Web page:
A simple hand-held controller switches the heat intensity from levels of 10 to 100. Then, with another click of the triangular button within the Ignik logo, you can set how many hours you’d like the blanket on for. You can have warmth for up to 10 hours at a time without tons of battery draw. Note: The controller and lengthy cord stows in a nifty zippered pouch sewn on the blanket.

The Ignik Topside Heated Blanked can be used as a base layer, or as a top layer. It comes with a stuff sack made of thin material. It takes a bit of wrangling to get the blanket back into its place. Plus, the sack doesn’t have sewn-in material shield to cover the blanket once settled, either.

The Topside blanket is an essential bit of kit for your next winter overland adventures if you’re looking for added warmth. It’s warm, soft, well made, and packs small enough for most vehicle-based excursions.

Price: $199.95



Mountain Hardware women’s Phantom Belay Down Parka (photo: Andy Lilienthal)

Mountain Hardware Women’s Phantom Belay Down Parka
Nothing screams “warm” more than a puffy jacket with lots of loft. Enter the Phantom Belay Down Parka from Mountain Hardware. Packed with 800-fill RDS-certified down in a 3-D box baffle construction, this women’s jacket is destined to help you climb mountains, conquer the Arctic (like we will with the Alcan 5000 Rally), or simply lounge around the campfire in the middle of nowhere in the dead of winter.

The outer layer is made from Pertex Diamond Fuse ripstop shell fabric. It’s water- and abrasion-resistant. There are several details that make this not your ordinary women’s down parka. This Phantom Belay Down Parka includes supplemental layers of polyester insulation throughout the shoulders, yoke, and lower sleeves to add additional warmth and protection. Dual-mapping fabric is concentrated on high-wear areas like the helmet-compatible hood and shoulders, ensuring a longer lifespan.


Mountain Hardware women’s Phantom Belay Down Parka (photo: Andy Lilienthal)


Nothing keeps you warm like a puffy down-filled parka can. (photo: Andy Lilienthal)

This Mountain Hardwear parka also has a snag-resistant two-way front zipper with a belay snap that enables a secure 1/2 zip for harness access, though simple on-the-go zipping seemed to be challenging at times. Huge hand pockets and an interior chest pocket allow room for oodles for items. Just make sure you don’ t lose sight of where you pack things in these coffers. A stuff sack is also supplied, perfect for on-the-go adventures.

This down parka is Responsible Down Standard certified meaning it contains down or feathers from farms certified to animal welfare requirements and are tracked from the source to the final product.

The Mountain House Phantom Belay Down Parka has a relaxed fit and is roomier than other parkas. It boasts an internal waist cinch to keep the cold out when necessary. Additionally, stretch-knit cuffs allow for a variety of gloves, mittens, and underclothes to be worn without issue. The hood is huge and is helmet-compatible with three-way drawcord adjustments. Finally, a lower hem keeps bums warm when temps plummet.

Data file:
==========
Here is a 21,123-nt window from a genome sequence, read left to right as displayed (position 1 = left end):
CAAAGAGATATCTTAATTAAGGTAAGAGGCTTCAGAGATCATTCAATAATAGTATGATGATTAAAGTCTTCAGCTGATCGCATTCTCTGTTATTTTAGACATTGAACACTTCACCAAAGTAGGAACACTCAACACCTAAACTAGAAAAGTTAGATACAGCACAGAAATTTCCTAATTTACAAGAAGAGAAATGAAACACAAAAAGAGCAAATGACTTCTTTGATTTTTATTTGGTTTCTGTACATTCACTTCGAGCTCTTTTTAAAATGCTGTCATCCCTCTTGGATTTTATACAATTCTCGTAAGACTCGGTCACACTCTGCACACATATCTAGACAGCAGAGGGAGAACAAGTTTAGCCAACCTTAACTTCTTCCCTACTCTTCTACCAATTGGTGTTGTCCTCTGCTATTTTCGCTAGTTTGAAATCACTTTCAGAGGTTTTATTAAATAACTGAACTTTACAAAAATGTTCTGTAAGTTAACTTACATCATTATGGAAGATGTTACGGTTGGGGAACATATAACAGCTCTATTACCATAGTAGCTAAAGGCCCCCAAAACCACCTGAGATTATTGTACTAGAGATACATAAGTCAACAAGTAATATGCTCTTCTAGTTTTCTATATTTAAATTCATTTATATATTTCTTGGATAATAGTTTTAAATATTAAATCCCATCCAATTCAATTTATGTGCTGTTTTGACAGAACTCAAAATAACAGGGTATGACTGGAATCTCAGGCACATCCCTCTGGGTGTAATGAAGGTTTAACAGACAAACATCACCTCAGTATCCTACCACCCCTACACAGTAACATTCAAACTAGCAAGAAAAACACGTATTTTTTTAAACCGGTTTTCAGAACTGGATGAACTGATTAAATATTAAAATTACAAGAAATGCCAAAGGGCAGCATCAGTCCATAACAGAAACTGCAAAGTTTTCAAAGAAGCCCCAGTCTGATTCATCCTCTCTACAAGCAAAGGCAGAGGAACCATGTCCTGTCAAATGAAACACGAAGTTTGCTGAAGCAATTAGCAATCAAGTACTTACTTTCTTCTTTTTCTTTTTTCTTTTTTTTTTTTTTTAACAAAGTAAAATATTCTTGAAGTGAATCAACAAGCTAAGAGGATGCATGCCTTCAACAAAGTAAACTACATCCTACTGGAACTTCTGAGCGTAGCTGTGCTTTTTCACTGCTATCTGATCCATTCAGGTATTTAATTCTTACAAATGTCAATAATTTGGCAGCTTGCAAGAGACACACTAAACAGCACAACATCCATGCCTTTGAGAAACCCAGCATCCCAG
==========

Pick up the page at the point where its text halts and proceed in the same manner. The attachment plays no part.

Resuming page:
The roomie hood is helmet compatible and can be cinched down for size adjustments. (photo: Andy Lilienthal)

Though the zippered portion of the collar is stiff and takes getting used to if you’re constantly looking down, the women’s Mountain Hardware Phantom Belay Down Parka has been instrumental in keeping me warm in a variety of winter conditions. It’s a must-consider if looking for a high-quality women’s parka for extreme warmth, quality, and good looks.

Price: $550.00



EXPED’s Camp Slippers (photo: Mercedes Lilienthal)

EXPED Camp Slippers
Who doesn’t want a comfortable pair of slippers at the beginning or end of the day? EXPED’s Camp Slippers contain 100% recycled quick-drying synthetic insulation, have a textured sole, and are easy to get into. Additionally, they fold nearly flat for packing and keep your feet warm in chilly temperatures.


The slipper’s wide ranging sizes result in a varied fitment. (photo: Mercedes Lilienthal)

EXPED’s Camp Slippers boast a 4-millimeter-thick insole, providing a comfortable step. They even have a loop on the rear of the slipper for easy stowing and are lightweight to wear.

Our Navy-blue testers were a medium (to fit women’s U.S. 8.5-10.5). I anticipated a perfect fit due to my street size being a women’s size 10. Though, when they arrived, I slipped them on and they were wide and comfy. However, my toes were right up against the front edge. I tried one size up, but they were too big.

There is a single seam line sewn around the entire slipper at the base of the sole. While this may be fine for most campers, this may allow possible water intrusion while camping during inclement weather. The sole is also thin, not a thicker, more rugged one to adequately accept uneven terrain, if that’s what you’re after.


A single seam line sewn around the entire slipper may allow possible water intrusion during inclement weather. (photo: Mercedes Lilienthal)


The slippers are comfy around camp, but note that its sole is thin and not made for uneven terrain. (photo: Mercedes Lilienthal)

EXPED’s Camp Slippers are a solid choice if you’re looking for easy slip-on lounge slipper to hang around camp with. They’re not meant to go far, but rather keep you warm and dry while you’re relaxing by the campfire as the roaring glow toasts your cheeks in wintertime glory.

Price: $54.95